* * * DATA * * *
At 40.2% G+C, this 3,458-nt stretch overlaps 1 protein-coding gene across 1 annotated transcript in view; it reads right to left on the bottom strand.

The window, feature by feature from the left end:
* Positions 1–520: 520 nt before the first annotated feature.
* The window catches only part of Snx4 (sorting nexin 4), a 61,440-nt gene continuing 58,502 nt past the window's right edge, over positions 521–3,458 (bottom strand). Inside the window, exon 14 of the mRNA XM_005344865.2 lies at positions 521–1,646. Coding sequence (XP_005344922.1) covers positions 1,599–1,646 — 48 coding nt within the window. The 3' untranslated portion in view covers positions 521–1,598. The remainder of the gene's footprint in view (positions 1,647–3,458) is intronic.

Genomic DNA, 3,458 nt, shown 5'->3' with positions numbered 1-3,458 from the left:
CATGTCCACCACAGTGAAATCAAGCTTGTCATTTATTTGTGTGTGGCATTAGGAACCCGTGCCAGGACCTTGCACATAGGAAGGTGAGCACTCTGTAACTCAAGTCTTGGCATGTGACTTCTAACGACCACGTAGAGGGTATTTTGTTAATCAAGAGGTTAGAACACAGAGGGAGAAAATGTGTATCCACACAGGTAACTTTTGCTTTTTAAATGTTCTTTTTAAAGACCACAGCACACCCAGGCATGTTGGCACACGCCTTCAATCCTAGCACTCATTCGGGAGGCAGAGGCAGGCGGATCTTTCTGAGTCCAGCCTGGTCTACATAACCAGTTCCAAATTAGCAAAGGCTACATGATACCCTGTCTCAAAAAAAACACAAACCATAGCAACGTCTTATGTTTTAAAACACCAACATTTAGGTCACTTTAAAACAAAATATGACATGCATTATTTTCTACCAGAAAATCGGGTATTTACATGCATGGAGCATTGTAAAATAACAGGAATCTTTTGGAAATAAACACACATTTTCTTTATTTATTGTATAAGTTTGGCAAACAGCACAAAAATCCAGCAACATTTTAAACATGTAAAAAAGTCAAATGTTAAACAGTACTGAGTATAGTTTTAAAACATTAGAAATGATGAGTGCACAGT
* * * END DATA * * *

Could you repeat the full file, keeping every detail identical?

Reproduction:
At 40.2% G+C, this 3,458-nt stretch overlaps 1 protein-coding gene across 1 annotated transcript in view; it reads right to left on the bottom strand.

The window, feature by feature from the left end:
* Positions 1–520: 520 nt before the first annotated feature.
* The window catches only part of Snx4 (sorting nexin 4), a 61,440-nt gene continuing 58,502 nt past the window's right edge, over positions 521–3,458 (bottom strand). Inside the window, exon 14 of the mRNA XM_005344865.2 lies at positions 521–1,646. Coding sequence (XP_005344922.1) covers positions 1,599–1,646 — 48 coding nt within the window. The 3' untranslated portion in view covers positions 521–1,598. The remainder of the gene's footprint in view (positions 1,647–3,458) is intronic.

Genomic DNA, 3,458 nt, shown 5'->3' with positions numbered 1-3,458 from the left:
CATGTCCACCACAGTGAAATCAAGCTTGTCATTTATTTGTGTGTGGCATTAGGAACCCGTGCCAGGACCTTGCACATAGGAAGGTGAGCACTCTGTAACTCAAGTCTTGGCATGTGACTTCTAACGACCACGTAGAGGGTATTTTGTTAATCAAGAGGTTAGAACACAGAGGGAGAAAATGTGTATCCACACAGGTAACTTTTGCTTTTTAAATGTTCTTTTTAAAGACCACAGCACACCCAGGCATGTTGGCACACGCCTTCAATCCTAGCACTCATTCGGGAGGCAGAGGCAGGCGGATCTTTCTGAGTCCAGCCTGGTCTACATAACCAGTTCCAAATTAGCAAAGGCTACATGATACCCTGTCTCAAAAAAAACACAAACCATAGCAACGTCTTATGTTTTAAAACACCAACATTTAGGTCACTTTAAAACAAAATATGACATGCATTATTTTCTACCAGAAAATCGGGTATTTACATGCATGGAGCATTGTAAAATAACAGGAATCTTTTGGAAATAAACACACATTTTCTTTATTTATTGTATAAGTTTGGCAAACAGCACAAAAATCCAGCAACATTTTAAACATGTAAAAAAGTCAAATGTTAAACAGTACTGAGTATAGTTTTAAAACATTAGAAATGATGAGTGCACAGT